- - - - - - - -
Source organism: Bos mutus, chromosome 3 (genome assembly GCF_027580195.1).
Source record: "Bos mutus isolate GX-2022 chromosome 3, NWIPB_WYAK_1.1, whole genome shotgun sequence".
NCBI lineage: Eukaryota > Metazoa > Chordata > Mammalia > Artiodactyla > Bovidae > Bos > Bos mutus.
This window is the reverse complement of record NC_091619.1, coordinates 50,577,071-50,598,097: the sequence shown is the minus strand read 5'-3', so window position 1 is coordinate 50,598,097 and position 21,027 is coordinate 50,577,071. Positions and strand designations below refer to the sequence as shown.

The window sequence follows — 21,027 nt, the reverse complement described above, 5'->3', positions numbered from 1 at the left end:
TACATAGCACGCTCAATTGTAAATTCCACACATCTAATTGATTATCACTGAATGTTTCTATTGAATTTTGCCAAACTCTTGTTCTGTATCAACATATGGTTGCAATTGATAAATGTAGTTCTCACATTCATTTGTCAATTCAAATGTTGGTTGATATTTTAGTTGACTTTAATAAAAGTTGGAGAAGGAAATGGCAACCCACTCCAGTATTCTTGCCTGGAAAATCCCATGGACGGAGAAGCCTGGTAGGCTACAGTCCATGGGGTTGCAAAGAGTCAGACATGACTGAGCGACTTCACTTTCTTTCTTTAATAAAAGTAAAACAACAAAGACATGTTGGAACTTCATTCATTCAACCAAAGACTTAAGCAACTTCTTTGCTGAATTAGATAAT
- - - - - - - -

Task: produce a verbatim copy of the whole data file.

Source organism: Bos mutus, chromosome 3 (genome assembly GCF_027580195.1).
Source record: "Bos mutus isolate GX-2022 chromosome 3, NWIPB_WYAK_1.1, whole genome shotgun sequence".
NCBI lineage: Eukaryota > Metazoa > Chordata > Mammalia > Artiodactyla > Bovidae > Bos > Bos mutus.
This window is the reverse complement of record NC_091619.1, coordinates 50,577,071-50,598,097: the sequence shown is the minus strand read 5'-3', so window position 1 is coordinate 50,598,097 and position 21,027 is coordinate 50,577,071. Positions and strand designations below refer to the sequence as shown.

The window sequence follows — 21,027 nt, the reverse complement described above, 5'->3', positions numbered from 1 at the left end:
TACATAGCACGCTCAATTGTAAATTCCACACATCTAATTGATTATCACTGAATGTTTCTATTGAATTTTGCCAAACTCTTGTTCTGTATCAACATATGGTTGCAATTGATAAATGTAGTTCTCACATTCATTTGTCAATTCAAATGTTGGTTGATATTTTAGTTGACTTTAATAAAAGTTGGAGAAGGAAATGGCAACCCACTCCAGTATTCTTGCCTGGAAAATCCCATGGACGGAGAAGCCTGGTAGGCTACAGTCCATGGGGTTGCAAAGAGTCAGACATGACTGAGCGACTTCACTTTCTTTCTTTAATAAAAGTAAAACAACAAAGACATGTTGGAACTTCATTCATTCAACCAAAGACTTAAGCAACTTCTTTGCTGAATTAGATAAT